“I wanted to find a way for a little bit of me to remain with him, because he’d always remain with me.” – Mo
Thank you to Judah Tasa for sending me a copy of his book!
Synopsis: Moishe is a Chasidic Jew living in London, he is a devout Jew who spends most of his time learning. Mo is a Muslim living in Manchester, while he has a strong relationship with Islam, Mo has a battle with depression within himself. While Moishe and Mo lead very different lives, they do have a lot in common, like the respect they have for their parents, their respective religions, and for God. They also have something else in common, they are both spending time in Jerusalem, Mo is there to spend time with his grandma, and Moishe is there to study Torah. It is purely by chance (or possibly fate) that the two young men meet. When they do, their worlds come crashing together.
Review: This book hit home for me for a lot of reasons. I grew up in a Jewish home and was religious until about six years ago. I was considered Conservative in terms of my level of practice. I wore a kippah every day, was shomer kashrut, and shomer shabbos, but the type of synagogue I was most comfortable praying in was one that had mixed seating (men and women together) and allowed women to chant from Torah or have active roles in the services. My mom taught me how to chant Torah when I was eight years old, and one of my sisters helped me prepare my Bar Mitzvah portion. While I didn’t grow up Chasidic, having a strong Jewish background and knowing some Yiddish and Hebrew, I understood a lot of what Judah was talking about and I could easily identify with Moishe. Having also spent time in a yeshiva in Jerusalem, I also know what kind of learning Moishe was doing. While I am less familiar with Islam, I can still understand Mo’s internal struggle between being his true self and his relationship with religion as that is something that I have struggled with as well.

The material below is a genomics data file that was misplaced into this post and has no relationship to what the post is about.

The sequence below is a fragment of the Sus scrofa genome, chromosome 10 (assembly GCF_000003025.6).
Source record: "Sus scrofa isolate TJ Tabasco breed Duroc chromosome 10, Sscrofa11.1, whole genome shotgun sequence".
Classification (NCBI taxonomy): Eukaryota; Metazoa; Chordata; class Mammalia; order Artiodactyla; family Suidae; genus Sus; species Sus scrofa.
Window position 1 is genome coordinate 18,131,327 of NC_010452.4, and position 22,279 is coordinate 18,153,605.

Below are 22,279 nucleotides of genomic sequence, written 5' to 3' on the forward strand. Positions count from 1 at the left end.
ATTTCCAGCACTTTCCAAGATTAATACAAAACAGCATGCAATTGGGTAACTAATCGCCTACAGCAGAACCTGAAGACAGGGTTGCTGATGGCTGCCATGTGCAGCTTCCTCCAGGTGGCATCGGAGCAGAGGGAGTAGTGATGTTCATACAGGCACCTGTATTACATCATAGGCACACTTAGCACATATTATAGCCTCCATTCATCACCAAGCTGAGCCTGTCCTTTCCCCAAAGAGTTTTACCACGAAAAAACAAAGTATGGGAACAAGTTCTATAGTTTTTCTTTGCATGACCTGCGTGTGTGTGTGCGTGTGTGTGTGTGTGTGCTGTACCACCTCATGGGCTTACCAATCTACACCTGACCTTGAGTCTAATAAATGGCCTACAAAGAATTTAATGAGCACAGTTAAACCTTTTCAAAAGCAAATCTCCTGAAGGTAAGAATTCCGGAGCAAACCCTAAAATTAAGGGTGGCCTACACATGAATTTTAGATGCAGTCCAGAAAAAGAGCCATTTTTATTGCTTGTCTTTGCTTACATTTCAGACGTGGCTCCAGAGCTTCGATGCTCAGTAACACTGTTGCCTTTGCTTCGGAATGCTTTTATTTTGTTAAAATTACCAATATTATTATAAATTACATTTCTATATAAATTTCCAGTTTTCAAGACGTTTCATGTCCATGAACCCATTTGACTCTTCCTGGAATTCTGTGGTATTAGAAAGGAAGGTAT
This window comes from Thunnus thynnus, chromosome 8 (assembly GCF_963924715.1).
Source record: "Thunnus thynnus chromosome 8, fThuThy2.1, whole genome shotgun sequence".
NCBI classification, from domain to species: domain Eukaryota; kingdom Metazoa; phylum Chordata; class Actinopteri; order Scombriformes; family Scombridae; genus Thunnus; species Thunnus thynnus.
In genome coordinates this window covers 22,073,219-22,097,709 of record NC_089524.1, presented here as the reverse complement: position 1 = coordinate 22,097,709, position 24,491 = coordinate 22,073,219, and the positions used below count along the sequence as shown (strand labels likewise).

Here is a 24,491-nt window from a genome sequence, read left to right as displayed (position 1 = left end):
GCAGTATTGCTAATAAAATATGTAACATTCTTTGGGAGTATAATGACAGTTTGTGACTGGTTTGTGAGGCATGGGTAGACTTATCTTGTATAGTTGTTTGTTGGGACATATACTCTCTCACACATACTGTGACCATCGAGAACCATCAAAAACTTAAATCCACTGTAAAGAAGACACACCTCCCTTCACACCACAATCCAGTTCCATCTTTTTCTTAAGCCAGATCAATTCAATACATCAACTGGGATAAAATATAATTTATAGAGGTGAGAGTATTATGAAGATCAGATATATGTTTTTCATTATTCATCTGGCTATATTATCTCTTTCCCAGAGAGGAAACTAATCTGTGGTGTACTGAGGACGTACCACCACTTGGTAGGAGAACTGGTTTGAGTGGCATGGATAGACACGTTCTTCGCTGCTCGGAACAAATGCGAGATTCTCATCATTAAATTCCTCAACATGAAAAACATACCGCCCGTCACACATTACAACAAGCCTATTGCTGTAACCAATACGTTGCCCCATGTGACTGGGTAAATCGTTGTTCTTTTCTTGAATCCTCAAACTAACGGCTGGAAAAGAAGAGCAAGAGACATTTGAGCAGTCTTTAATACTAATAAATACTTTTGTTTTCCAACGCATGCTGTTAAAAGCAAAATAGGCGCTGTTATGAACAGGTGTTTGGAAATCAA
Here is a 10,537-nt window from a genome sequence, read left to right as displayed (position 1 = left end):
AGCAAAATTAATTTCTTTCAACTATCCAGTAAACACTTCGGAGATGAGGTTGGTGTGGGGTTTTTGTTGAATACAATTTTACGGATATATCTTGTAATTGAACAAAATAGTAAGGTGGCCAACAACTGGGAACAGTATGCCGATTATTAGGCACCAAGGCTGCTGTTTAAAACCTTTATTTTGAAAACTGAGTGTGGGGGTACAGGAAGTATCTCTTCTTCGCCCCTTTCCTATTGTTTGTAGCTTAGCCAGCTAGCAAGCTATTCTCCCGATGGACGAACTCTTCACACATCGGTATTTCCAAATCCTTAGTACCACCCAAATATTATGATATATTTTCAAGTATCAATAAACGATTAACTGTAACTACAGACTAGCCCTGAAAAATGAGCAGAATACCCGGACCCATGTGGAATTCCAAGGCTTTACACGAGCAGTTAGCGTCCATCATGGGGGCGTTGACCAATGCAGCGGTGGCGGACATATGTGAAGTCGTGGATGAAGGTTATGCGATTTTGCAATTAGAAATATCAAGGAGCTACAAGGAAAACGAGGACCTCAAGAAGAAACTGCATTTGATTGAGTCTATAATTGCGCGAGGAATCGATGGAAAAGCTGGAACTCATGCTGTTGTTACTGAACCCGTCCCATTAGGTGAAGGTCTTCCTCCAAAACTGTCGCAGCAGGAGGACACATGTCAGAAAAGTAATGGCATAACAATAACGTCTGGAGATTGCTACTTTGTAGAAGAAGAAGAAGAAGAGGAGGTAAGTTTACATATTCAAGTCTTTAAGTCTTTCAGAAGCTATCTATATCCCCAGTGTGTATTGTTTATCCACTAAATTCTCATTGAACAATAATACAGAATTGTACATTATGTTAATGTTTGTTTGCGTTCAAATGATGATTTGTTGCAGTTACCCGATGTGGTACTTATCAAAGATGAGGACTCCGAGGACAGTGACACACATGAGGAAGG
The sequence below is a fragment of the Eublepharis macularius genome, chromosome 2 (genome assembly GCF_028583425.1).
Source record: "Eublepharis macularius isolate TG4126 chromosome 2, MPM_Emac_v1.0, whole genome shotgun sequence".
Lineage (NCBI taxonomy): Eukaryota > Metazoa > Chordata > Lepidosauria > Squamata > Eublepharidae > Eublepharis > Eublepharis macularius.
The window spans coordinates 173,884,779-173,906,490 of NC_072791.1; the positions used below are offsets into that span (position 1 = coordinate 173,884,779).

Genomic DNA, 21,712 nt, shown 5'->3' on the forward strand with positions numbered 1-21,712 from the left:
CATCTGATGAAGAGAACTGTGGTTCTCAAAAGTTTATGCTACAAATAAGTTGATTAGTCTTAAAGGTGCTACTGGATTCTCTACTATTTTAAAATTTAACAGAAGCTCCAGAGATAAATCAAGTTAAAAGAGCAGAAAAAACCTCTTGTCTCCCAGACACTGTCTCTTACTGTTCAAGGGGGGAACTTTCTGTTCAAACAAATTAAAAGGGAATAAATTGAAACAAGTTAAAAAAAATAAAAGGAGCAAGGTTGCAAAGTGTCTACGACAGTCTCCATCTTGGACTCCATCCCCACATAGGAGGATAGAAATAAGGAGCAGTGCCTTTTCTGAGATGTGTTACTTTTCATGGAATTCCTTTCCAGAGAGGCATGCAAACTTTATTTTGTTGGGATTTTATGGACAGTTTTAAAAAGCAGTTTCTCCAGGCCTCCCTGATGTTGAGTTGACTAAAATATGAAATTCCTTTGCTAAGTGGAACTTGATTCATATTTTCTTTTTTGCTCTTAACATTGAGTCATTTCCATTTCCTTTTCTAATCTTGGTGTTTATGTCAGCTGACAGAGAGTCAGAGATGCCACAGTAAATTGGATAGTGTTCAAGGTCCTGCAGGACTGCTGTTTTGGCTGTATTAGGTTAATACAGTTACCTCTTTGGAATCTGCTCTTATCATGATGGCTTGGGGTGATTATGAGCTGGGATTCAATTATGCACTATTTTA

I have been to Israel several times. The first time I went to Israel was the summer of 1999, I was eight years old and it was my only trip with my family. The last time I was there was the winter of 2014. I have been wanting to go back so badly. It is so easy for me to feel at home in Israel. A Meeting of Two Prophets brought me right back. I’ve prayed at the Kotel, I’ve walked up and down Ben Yehudah Street, I’ve swam in the Kinneret, I’ve even eaten at the Pizza Hut that’s mentioned in the book. Through Mo and Moishe, Judah does a great job of showing the negatives and positives of Israel. Judah brings the rich history of Jerusalem to life, as well as the diversity of the city. The Israeli/Palestinian conflict is a very complex topic, and no one book can encompass every aspect of it. Judah makes this point clear that this book is meant to highlight some of aspects of the conflict to introduce readers to a culture that they wouldn’t be familiar with.
The queerness! Through this entire book Mo and Moishe are discovering themselves and trying to come to terms with their identities and how it impacts their beliefs, something that many religious people, especially young religious people, have to deal with. Judah has excellently portrayed that inner struggle of religion and sexuality and the confusing emotions that come with it. This is so important because many coming out stories don’t have a religious focus. Judaism isn’t free of prejudices or homophobia. Many queer Jews don’t come out because of fear of rejection from their families and communities. Organizations, like Jewish Queer Youth, exist to ensure the safety and wellbeing of LGBTQ youth in the Jewish Community, with particular focus on those in the Orthodox, Chassidic, and Sephardic communities.
Ultimately what Judah does with this story is expose readers to cultures and lifestyles that are seldom seen in YA literature.
In keeping with Jewish tradition, I will end this review with a Jewish teaching, from Pirkei Avot chapter 4. “Who is wise? One who learns from everyone.”
Read: 1/22/2021 – 1/29/2021
Release date: February 1st, 2021; Independently Published
Page count: 381
Audience: Young Adult